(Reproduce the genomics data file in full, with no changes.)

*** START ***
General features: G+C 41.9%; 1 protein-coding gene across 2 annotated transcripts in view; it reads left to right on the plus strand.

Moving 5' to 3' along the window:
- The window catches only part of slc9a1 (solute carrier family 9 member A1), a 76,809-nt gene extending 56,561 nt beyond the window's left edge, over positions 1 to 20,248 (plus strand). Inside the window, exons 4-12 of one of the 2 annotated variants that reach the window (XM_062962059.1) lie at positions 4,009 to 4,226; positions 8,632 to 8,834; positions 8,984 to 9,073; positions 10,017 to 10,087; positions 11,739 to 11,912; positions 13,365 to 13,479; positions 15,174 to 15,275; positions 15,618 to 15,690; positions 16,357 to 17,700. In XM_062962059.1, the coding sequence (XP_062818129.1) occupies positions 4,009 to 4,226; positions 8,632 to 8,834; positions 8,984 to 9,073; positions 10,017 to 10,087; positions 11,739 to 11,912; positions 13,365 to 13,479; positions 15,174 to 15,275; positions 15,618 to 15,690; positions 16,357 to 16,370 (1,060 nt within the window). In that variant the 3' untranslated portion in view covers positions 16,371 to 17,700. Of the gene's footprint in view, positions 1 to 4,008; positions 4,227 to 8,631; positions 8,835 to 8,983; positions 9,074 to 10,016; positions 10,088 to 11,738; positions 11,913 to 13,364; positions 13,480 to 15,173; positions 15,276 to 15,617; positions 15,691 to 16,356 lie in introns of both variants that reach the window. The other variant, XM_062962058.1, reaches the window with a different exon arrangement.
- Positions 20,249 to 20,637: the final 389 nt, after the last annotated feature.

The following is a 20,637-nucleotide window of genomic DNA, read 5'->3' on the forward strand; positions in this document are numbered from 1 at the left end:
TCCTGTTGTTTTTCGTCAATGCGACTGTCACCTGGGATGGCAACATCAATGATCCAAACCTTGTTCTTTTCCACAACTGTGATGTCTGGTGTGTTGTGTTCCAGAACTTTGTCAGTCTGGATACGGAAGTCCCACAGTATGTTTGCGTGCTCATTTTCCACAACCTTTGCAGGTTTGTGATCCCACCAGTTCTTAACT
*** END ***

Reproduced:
General features: G+C 41.9%; 1 protein-coding gene across 2 annotated transcripts in view; it reads left to right on the plus strand.

Moving 5' to 3' along the window:
- The window catches only part of slc9a1 (solute carrier family 9 member A1), a 76,809-nt gene extending 56,561 nt beyond the window's left edge, over positions 1 to 20,248 (plus strand). Inside the window, exons 4-12 of one of the 2 annotated variants that reach the window (XM_062962059.1) lie at positions 4,009 to 4,226; positions 8,632 to 8,834; positions 8,984 to 9,073; positions 10,017 to 10,087; positions 11,739 to 11,912; positions 13,365 to 13,479; positions 15,174 to 15,275; positions 15,618 to 15,690; positions 16,357 to 17,700. In XM_062962059.1, the coding sequence (XP_062818129.1) occupies positions 4,009 to 4,226; positions 8,632 to 8,834; positions 8,984 to 9,073; positions 10,017 to 10,087; positions 11,739 to 11,912; positions 13,365 to 13,479; positions 15,174 to 15,275; positions 15,618 to 15,690; positions 16,357 to 16,370 (1,060 nt within the window). In that variant the 3' untranslated portion in view covers positions 16,371 to 17,700. Of the gene's footprint in view, positions 1 to 4,008; positions 4,227 to 8,631; positions 8,835 to 8,983; positions 9,074 to 10,016; positions 10,088 to 11,738; positions 11,913 to 13,364; positions 13,480 to 15,173; positions 15,276 to 15,617; positions 15,691 to 16,356 lie in introns of both variants that reach the window. The other variant, XM_062962058.1, reaches the window with a different exon arrangement.
- Positions 20,249 to 20,637: the final 389 nt, after the last annotated feature.

The following is a 20,637-nucleotide window of genomic DNA, read 5'->3' on the forward strand; positions in this document are numbered from 1 at the left end:
TCCTGTTGTTTTTCGTCAATGCGACTGTCACCTGGGATGGCAACATCAATGATCCAAACCTTGTTCTTTTCCACAACTGTGATGTCTGGTGTGTTGTGTTCCAGAACTTTGTCAGTCTGGATACGGAAGTCCCACAGTATGTTTGCGTGCTCATTTTCCACAACCTTTGCAGGTTTGTGATCCCACCAGTTCTTAACT